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Revista Brasileira de Ciência do Solo

On-line version ISSN 1806-9657

Abstract

ALVAREZ, Carina Rosa et al. Distribution and vertical stratification of carbon and nitrogen in soil under different managements in the pampean region of Argentina. Rev. Bras. Ciênc. Solo [online]. 2011, vol.35, n.6, pp.1985-1994. ISSN 1806-9657.  http://dx.doi.org/10.1590/S0100-06832011000600015.

One of the expected benefits of no-tillage systems is a higher rate of soil C sequestration. However, higher C retention in soil is not always apparent when no-tillage is applied, due e.g., to substantial differences in soil type and initial C content. The main purpose of this study was to evaluate the potential of no-tillage management to increase the stock of total organic C in soils of the Pampas region in Argentina. Forty crop fields under no-tillage and conventional tillage systems and seven undisturbed soils were sampled. Total organic C, total N, their fractions and stratification ratios and the C storage capacity of the soils under different managements were assessed in samples to a depth of 30 cm, in three layers (0-5, 5-15 and 15-30 cm). The differences between the C pools of the undisturbed and cultivated soils were significant (p < 0.05) and most pronounced in the top (0-5 cm) soil layer, with more active C near the soil surface (undisturbed > no-tillage > conventional tillage). Based on the stratification ratio of the labile C pool (0-5/5-15 cm), the untilled were separated from conventionally tilled areas. Much of the variation in potentially mineralizable C was explained by this active C fraction (R2 = 0.61) and by total organic C (R2 = 0.67). No-till soils did not accumulate more organic C than conventionally tilled soils in the 0-30 cm layer, but there was substantial stratification of total and active C pools at no till sites. If the C stratification ratio is really an indicator of soil quality, then the C storage potential of no-tillage would be greater than in conventional tillage, at least in the surface layers. Particulate organic C and potentially mineralizable C may be useful to evaluate variations in topsoil organic matter.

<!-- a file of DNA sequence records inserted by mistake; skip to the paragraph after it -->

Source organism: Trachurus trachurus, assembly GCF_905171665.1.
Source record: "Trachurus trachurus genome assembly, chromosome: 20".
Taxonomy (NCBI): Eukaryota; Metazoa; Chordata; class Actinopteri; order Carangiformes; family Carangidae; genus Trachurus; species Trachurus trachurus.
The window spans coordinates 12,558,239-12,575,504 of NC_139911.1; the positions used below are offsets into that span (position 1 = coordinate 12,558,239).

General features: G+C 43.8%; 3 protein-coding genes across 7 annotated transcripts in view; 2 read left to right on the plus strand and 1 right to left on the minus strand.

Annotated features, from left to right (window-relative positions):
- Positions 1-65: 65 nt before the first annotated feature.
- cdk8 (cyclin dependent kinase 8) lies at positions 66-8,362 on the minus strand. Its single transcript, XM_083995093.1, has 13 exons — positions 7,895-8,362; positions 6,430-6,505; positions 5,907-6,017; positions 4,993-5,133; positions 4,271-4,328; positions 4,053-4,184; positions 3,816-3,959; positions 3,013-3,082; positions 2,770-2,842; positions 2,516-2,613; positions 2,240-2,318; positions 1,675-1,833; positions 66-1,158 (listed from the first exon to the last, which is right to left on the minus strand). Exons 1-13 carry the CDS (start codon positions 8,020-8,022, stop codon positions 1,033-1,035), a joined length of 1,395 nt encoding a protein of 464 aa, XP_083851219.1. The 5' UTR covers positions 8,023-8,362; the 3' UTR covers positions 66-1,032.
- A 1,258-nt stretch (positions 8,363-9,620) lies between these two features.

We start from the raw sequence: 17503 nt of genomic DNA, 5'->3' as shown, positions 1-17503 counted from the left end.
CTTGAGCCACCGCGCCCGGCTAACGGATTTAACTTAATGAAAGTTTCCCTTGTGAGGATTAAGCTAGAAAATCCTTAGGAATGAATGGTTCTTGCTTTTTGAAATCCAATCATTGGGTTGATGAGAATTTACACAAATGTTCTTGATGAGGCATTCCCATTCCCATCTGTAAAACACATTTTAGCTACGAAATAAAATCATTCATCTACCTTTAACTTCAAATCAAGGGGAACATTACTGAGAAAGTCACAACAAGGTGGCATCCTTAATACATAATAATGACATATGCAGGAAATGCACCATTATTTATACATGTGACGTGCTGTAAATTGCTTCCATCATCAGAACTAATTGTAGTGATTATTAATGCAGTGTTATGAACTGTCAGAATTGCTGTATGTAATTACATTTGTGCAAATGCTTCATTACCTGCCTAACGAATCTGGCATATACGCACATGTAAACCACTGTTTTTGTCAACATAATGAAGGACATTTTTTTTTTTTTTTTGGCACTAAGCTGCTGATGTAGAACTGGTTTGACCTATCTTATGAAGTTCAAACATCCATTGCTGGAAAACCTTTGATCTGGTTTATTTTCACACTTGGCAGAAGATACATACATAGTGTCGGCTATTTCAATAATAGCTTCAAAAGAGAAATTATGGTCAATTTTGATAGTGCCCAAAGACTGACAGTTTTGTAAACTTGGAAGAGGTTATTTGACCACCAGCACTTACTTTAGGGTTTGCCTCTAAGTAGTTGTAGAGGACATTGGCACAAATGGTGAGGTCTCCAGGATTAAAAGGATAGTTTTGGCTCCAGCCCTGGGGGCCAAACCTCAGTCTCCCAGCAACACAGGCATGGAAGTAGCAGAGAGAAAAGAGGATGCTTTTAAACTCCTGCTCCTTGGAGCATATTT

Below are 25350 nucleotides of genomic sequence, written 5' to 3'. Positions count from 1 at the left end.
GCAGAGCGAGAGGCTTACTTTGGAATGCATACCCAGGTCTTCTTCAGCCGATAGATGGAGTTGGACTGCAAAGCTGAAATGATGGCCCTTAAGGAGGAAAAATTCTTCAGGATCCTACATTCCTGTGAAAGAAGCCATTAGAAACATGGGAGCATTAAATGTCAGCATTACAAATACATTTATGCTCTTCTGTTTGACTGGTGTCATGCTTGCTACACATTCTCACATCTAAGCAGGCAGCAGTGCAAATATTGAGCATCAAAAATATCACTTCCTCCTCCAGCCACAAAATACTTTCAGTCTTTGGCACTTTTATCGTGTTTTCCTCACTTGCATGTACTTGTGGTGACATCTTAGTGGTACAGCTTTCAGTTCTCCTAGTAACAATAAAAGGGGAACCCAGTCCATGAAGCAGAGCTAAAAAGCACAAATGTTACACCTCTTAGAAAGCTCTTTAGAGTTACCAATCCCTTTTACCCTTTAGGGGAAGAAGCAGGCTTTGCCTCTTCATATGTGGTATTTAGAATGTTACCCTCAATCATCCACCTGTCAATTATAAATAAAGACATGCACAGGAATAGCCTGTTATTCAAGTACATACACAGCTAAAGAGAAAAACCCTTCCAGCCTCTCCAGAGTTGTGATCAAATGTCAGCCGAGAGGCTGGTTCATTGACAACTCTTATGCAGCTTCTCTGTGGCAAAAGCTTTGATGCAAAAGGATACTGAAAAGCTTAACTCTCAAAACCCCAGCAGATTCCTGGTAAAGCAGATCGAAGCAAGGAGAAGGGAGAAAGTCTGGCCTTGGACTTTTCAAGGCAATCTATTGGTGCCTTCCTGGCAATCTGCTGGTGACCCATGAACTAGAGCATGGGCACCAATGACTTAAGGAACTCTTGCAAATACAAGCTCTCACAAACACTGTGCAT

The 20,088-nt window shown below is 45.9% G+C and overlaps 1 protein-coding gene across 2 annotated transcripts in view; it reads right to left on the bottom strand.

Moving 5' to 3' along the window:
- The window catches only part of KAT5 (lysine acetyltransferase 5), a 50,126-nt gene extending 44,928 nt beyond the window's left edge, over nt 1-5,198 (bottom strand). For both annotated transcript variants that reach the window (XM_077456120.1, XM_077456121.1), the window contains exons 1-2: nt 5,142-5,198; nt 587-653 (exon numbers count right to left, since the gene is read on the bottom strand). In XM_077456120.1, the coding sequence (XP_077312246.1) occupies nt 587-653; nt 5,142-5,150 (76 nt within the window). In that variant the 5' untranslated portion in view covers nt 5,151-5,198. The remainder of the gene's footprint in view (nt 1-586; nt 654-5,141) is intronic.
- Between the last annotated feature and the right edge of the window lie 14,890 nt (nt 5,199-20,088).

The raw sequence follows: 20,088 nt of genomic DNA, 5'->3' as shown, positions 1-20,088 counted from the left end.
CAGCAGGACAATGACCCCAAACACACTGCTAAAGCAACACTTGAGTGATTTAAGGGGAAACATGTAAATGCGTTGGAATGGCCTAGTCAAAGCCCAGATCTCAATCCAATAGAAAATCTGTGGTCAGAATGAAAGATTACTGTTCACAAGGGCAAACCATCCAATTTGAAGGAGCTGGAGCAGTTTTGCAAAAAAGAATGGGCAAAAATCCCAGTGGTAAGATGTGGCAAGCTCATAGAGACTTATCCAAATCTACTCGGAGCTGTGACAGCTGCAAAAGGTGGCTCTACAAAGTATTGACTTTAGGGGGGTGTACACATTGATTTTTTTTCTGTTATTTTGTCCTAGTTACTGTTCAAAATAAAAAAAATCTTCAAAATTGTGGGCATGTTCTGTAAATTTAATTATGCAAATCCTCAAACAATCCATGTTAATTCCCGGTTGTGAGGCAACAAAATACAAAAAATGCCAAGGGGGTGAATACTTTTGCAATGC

Keywords : no-tillage; soil organic matter fractions; tillage systems; carbon stratification; C and N stocks.

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